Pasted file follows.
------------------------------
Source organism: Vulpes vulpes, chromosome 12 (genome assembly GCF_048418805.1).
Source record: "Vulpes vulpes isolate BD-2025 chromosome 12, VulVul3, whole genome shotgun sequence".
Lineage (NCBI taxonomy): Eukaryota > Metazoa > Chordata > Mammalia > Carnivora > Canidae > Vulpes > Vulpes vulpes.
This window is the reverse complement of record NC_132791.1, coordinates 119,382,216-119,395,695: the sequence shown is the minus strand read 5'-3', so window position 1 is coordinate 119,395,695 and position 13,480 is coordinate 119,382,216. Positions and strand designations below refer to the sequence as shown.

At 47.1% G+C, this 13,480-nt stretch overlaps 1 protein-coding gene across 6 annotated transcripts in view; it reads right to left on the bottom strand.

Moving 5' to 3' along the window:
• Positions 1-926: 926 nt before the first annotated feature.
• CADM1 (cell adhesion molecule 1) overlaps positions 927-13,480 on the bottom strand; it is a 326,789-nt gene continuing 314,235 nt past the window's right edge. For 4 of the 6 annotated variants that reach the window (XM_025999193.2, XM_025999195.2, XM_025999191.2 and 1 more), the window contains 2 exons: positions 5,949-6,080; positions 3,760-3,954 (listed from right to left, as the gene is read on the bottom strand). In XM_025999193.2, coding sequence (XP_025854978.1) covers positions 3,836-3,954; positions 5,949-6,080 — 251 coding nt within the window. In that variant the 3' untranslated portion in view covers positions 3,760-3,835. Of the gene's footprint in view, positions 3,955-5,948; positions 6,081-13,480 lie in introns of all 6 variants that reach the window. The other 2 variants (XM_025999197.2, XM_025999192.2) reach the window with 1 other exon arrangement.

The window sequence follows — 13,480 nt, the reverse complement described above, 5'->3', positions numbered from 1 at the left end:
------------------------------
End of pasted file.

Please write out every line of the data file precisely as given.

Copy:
Source organism: Vulpes vulpes, chromosome 12 (genome assembly GCF_048418805.1).
Source record: "Vulpes vulpes isolate BD-2025 chromosome 12, VulVul3, whole genome shotgun sequence".
Lineage (NCBI taxonomy): Eukaryota > Metazoa > Chordata > Mammalia > Carnivora > Canidae > Vulpes > Vulpes vulpes.
This window is the reverse complement of record NC_132791.1, coordinates 119,382,216-119,395,695: the sequence shown is the minus strand read 5'-3', so window position 1 is coordinate 119,395,695 and position 13,480 is coordinate 119,382,216. Positions and strand designations below refer to the sequence as shown.

At 47.1% G+C, this 13,480-nt stretch overlaps 1 protein-coding gene across 6 annotated transcripts in view; it reads right to left on the bottom strand.

Moving 5' to 3' along the window:
• Positions 1-926: 926 nt before the first annotated feature.
• CADM1 (cell adhesion molecule 1) overlaps positions 927-13,480 on the bottom strand; it is a 326,789-nt gene continuing 314,235 nt past the window's right edge. For 4 of the 6 annotated variants that reach the window (XM_025999193.2, XM_025999195.2, XM_025999191.2 and 1 more), the window contains 2 exons: positions 5,949-6,080; positions 3,760-3,954 (listed from right to left, as the gene is read on the bottom strand). In XM_025999193.2, coding sequence (XP_025854978.1) covers positions 3,836-3,954; positions 5,949-6,080 — 251 coding nt within the window. In that variant the 3' untranslated portion in view covers positions 3,760-3,835. Of the gene's footprint in view, positions 3,955-5,948; positions 6,081-13,480 lie in introns of all 6 variants that reach the window. The other 2 variants (XM_025999197.2, XM_025999192.2) reach the window with 1 other exon arrangement.

The window sequence follows — 13,480 nt, the reverse complement described above, 5'->3', positions numbered from 1 at the left end: